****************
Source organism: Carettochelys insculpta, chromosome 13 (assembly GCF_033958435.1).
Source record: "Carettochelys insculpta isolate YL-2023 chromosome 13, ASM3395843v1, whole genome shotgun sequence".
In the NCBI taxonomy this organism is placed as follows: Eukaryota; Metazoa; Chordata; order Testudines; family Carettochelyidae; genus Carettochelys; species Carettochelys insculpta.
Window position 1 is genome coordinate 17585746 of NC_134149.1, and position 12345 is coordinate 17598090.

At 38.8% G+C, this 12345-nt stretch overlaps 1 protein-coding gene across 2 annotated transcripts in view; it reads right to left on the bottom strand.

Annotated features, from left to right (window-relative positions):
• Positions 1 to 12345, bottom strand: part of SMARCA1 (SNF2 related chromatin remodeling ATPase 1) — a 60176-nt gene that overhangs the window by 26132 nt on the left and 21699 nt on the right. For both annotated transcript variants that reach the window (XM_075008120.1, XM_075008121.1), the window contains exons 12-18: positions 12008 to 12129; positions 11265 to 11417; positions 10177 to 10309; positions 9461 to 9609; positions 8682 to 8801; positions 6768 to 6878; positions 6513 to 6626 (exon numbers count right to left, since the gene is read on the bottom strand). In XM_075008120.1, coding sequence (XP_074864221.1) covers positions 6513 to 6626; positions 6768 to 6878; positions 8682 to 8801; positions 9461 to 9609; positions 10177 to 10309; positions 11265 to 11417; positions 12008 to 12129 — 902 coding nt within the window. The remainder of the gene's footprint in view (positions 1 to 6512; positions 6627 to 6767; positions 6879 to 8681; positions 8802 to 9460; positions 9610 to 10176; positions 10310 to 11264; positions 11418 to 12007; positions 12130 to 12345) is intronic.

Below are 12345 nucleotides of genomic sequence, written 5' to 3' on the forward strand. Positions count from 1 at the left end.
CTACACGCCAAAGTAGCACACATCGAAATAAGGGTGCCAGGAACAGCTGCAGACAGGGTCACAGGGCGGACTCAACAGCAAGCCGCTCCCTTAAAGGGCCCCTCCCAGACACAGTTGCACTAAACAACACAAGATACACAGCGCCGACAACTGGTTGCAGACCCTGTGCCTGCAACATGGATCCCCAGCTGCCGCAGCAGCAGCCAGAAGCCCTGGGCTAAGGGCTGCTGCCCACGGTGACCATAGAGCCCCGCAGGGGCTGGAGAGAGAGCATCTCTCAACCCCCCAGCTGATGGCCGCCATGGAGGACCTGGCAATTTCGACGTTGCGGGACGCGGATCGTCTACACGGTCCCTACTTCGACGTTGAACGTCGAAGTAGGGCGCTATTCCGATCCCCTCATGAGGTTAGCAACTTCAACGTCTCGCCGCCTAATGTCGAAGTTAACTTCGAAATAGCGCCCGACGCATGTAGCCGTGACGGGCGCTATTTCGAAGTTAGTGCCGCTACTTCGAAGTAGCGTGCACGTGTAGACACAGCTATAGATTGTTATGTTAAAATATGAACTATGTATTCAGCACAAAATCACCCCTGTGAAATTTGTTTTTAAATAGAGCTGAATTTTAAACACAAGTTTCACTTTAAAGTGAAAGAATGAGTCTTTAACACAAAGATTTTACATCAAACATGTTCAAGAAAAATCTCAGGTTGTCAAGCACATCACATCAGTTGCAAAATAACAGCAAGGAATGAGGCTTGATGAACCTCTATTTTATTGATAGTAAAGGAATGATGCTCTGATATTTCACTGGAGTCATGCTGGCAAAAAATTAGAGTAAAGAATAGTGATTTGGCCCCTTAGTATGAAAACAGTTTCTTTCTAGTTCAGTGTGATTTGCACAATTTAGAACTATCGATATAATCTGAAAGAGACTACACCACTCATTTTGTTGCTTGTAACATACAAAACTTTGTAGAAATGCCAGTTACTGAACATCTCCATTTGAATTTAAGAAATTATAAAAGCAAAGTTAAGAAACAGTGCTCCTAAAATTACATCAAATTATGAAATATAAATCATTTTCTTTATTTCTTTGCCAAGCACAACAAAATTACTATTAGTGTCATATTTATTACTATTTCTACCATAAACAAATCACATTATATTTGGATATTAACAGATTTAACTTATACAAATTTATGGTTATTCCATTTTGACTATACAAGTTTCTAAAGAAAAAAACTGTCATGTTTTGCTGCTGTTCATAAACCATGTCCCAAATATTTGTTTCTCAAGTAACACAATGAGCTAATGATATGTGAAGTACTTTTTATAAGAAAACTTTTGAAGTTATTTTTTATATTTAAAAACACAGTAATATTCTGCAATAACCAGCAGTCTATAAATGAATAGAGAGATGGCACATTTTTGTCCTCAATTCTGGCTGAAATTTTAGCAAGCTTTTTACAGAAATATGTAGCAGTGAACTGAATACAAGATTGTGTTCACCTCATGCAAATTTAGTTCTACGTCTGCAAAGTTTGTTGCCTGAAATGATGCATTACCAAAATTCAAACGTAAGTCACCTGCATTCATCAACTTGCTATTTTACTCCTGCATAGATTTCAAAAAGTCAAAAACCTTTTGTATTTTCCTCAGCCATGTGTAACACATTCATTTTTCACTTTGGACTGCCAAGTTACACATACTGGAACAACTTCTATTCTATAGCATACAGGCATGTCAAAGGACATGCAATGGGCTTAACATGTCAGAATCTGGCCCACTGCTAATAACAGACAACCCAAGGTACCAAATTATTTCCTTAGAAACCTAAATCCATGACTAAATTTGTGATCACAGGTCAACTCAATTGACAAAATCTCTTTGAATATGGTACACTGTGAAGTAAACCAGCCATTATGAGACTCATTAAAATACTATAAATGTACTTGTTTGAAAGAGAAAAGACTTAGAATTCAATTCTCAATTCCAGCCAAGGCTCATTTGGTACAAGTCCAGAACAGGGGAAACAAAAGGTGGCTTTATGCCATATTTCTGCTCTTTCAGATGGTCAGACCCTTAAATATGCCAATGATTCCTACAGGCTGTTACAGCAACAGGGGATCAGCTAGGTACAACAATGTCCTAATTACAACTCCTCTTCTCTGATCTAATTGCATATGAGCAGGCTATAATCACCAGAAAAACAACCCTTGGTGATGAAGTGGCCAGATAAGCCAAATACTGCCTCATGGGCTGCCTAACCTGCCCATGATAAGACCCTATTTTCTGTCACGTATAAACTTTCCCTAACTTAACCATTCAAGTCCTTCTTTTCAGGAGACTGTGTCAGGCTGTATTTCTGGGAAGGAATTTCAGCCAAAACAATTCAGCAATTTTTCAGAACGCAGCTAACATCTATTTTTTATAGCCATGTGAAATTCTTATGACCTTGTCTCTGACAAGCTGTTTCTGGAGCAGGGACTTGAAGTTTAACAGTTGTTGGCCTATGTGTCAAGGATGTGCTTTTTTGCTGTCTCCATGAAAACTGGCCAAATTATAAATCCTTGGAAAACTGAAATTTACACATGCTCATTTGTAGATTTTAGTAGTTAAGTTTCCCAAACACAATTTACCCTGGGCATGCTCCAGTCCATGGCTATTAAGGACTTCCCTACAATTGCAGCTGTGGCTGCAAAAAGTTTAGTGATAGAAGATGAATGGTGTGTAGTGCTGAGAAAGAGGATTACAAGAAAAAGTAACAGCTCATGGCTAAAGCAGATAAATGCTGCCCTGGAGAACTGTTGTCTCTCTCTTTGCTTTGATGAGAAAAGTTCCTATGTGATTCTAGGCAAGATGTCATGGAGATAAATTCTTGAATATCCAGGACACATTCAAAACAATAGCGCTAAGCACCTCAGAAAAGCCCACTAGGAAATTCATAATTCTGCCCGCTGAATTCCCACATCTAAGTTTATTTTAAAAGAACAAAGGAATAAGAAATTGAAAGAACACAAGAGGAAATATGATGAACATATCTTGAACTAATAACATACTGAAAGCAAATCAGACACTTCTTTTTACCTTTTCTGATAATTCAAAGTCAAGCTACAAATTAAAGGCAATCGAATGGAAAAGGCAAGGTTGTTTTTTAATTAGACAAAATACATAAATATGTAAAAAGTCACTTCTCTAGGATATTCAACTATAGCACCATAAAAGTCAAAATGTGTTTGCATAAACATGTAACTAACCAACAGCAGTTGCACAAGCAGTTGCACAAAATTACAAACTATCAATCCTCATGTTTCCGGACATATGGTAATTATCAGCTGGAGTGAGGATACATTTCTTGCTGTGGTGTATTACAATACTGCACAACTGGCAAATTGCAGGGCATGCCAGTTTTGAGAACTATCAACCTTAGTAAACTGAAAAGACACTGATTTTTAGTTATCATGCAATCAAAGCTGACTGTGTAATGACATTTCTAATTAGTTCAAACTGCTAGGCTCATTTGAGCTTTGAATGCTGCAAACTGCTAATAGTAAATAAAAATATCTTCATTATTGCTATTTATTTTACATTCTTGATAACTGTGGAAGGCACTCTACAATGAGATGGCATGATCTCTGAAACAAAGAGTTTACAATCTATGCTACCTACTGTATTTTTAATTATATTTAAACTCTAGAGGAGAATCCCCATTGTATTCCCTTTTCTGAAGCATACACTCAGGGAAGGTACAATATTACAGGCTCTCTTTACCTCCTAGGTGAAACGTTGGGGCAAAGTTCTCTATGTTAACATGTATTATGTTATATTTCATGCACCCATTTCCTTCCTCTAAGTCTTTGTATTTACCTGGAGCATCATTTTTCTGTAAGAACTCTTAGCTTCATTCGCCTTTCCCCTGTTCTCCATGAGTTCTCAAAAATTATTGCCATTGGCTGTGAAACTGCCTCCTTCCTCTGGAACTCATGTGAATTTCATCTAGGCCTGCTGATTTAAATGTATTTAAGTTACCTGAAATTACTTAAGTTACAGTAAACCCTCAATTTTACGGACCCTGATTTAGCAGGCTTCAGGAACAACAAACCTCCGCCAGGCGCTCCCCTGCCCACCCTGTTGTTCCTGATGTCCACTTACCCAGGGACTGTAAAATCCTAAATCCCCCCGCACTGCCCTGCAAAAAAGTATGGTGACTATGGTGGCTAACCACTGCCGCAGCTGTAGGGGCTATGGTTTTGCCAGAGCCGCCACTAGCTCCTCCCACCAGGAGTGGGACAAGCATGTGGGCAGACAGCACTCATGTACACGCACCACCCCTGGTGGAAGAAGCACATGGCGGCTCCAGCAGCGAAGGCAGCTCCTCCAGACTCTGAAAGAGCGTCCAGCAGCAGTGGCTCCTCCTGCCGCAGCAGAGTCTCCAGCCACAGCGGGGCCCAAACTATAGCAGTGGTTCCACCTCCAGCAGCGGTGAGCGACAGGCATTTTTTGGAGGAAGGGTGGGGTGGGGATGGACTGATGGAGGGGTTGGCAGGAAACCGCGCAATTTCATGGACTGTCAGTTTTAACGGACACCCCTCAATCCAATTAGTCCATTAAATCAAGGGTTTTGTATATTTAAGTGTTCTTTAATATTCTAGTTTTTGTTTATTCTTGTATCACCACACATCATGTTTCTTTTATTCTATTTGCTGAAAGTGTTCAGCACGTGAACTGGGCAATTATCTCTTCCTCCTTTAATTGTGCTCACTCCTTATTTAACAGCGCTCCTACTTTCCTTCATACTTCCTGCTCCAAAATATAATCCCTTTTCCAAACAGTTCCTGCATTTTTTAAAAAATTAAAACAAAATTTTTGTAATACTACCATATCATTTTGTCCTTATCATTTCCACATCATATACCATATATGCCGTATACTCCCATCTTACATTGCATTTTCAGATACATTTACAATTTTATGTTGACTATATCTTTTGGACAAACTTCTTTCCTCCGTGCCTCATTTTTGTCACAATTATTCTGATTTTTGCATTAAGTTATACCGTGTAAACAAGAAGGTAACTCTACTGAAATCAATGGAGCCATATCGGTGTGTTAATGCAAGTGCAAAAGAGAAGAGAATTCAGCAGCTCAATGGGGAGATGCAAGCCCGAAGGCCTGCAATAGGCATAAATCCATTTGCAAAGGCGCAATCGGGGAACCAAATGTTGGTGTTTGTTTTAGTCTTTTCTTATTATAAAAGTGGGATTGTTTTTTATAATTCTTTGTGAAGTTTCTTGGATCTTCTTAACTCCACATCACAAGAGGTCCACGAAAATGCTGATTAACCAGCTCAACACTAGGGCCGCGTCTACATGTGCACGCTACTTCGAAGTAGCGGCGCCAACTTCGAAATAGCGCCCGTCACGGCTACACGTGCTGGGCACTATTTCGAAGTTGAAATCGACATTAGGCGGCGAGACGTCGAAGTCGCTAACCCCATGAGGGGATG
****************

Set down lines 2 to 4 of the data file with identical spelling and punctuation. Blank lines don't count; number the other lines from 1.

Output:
Source record: "Carettochelys insculpta isolate YL-2023 chromosome 13, ASM3395843v1, whole genome shotgun sequence".
In the NCBI taxonomy this organism is placed as follows: Eukaryota; Metazoa; Chordata; order Testudines; family Carettochelyidae; genus Carettochelys; species Carettochelys insculpta.
Window position 1 is genome coordinate 17585746 of NC_134149.1, and position 12345 is coordinate 17598090.